Junglist over at 5 inch Floppy has put together an interesting overview of the changing debate over gaming and addiction entitled “Unethical Game Design” (see below). There are some short interviews with Aarseth and Bogost, as well as a psychologist specializing in addiction, and some commentary on games like World of Warcraft and Farmville. One highlight for me was a segment on compulsion, distinguishing between “compulsion satisfaction” and “compulsion manipulation.” The latter speaks to “unethical” game design techniques heavily employed by gamification, the subject of my recent commentary on the rattomorphism of gamification.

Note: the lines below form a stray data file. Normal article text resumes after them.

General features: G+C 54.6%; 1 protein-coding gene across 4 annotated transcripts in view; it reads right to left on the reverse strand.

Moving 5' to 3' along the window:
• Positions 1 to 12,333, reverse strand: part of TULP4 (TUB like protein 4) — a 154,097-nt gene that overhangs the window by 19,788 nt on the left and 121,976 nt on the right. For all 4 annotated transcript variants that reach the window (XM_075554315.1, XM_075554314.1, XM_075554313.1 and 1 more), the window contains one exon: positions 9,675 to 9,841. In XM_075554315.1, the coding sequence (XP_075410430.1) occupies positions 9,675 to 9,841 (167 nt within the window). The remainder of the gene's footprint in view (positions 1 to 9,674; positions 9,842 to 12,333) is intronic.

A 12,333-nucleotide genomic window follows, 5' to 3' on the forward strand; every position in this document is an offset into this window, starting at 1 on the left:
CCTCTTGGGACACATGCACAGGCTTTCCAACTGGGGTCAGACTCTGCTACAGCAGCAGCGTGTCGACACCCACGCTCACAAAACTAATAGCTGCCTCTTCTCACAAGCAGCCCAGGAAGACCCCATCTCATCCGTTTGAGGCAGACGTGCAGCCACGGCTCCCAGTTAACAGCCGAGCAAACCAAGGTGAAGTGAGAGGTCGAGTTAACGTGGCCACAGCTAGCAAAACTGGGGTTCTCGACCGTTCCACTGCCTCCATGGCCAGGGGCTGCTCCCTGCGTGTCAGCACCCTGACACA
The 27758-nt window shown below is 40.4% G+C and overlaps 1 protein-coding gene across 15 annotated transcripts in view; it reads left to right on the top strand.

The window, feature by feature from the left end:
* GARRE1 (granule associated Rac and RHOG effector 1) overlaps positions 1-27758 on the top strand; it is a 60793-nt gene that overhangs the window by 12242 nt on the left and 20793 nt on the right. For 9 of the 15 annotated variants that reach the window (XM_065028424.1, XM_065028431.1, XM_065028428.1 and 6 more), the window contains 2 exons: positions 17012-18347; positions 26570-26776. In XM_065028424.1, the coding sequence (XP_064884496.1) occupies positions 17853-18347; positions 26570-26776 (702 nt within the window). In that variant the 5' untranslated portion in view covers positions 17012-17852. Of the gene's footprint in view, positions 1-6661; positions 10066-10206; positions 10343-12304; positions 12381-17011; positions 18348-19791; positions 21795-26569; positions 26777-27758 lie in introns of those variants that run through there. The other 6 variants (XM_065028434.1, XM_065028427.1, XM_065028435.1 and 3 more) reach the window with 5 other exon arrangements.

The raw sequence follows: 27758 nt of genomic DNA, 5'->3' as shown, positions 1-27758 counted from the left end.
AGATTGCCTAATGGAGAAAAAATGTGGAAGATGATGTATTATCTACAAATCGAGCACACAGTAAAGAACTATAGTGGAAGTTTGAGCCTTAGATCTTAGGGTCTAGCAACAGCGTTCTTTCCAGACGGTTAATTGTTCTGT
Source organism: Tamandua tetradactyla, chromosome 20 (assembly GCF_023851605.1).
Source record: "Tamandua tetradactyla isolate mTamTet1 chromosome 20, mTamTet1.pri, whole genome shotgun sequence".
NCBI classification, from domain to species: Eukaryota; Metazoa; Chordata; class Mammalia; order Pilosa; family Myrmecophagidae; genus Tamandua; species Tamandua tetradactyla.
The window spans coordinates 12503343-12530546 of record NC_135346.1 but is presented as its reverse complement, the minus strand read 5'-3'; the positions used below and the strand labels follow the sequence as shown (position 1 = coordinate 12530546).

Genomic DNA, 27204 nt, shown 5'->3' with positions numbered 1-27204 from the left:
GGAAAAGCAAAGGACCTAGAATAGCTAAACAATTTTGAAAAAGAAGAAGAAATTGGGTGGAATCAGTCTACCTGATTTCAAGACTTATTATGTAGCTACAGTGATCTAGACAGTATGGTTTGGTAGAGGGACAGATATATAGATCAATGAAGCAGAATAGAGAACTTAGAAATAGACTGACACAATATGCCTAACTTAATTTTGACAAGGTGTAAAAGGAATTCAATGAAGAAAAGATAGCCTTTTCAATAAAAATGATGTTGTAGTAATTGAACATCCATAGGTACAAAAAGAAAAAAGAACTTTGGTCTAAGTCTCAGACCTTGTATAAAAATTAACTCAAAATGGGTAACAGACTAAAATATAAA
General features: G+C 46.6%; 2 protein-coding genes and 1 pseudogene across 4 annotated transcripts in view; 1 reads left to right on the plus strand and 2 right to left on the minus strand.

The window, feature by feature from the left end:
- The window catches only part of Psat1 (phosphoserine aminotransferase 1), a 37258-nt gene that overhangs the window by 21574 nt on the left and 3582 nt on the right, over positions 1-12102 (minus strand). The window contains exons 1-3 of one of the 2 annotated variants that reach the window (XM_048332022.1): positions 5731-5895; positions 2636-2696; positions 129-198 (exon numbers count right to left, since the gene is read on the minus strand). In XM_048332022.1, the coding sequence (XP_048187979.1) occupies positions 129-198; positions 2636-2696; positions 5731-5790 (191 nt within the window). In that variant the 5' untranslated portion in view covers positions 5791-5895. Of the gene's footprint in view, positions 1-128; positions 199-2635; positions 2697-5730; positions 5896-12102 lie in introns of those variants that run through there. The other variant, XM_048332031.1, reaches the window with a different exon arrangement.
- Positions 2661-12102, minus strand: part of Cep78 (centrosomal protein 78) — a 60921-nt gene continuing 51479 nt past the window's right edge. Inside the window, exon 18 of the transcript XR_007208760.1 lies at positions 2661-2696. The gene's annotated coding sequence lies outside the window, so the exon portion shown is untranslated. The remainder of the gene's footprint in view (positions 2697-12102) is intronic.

One take-away point from the video is the importance of a distinction between chemical addiction and behavioral addiction. Junglist suggests, I think rightly, that in the rush to defend games as an important cultural form gamers have failed to make important critical judgments about the games they enjoy. For those interested in pursuing the idea of “unethical game design” Miguel Sicart’s The Ethics of Computer Games is essential reading. Although the aspect of game ethics Sicart explores has to do with design incoherence, e.g. a contradiction between game world and system design, his view is united with Junglist’s in the idea that game design can be unethical, and that these concerns naturally lead to considerations of social responsibility on the part of everyone involved in game culture: industry people, designers, gamers, academics.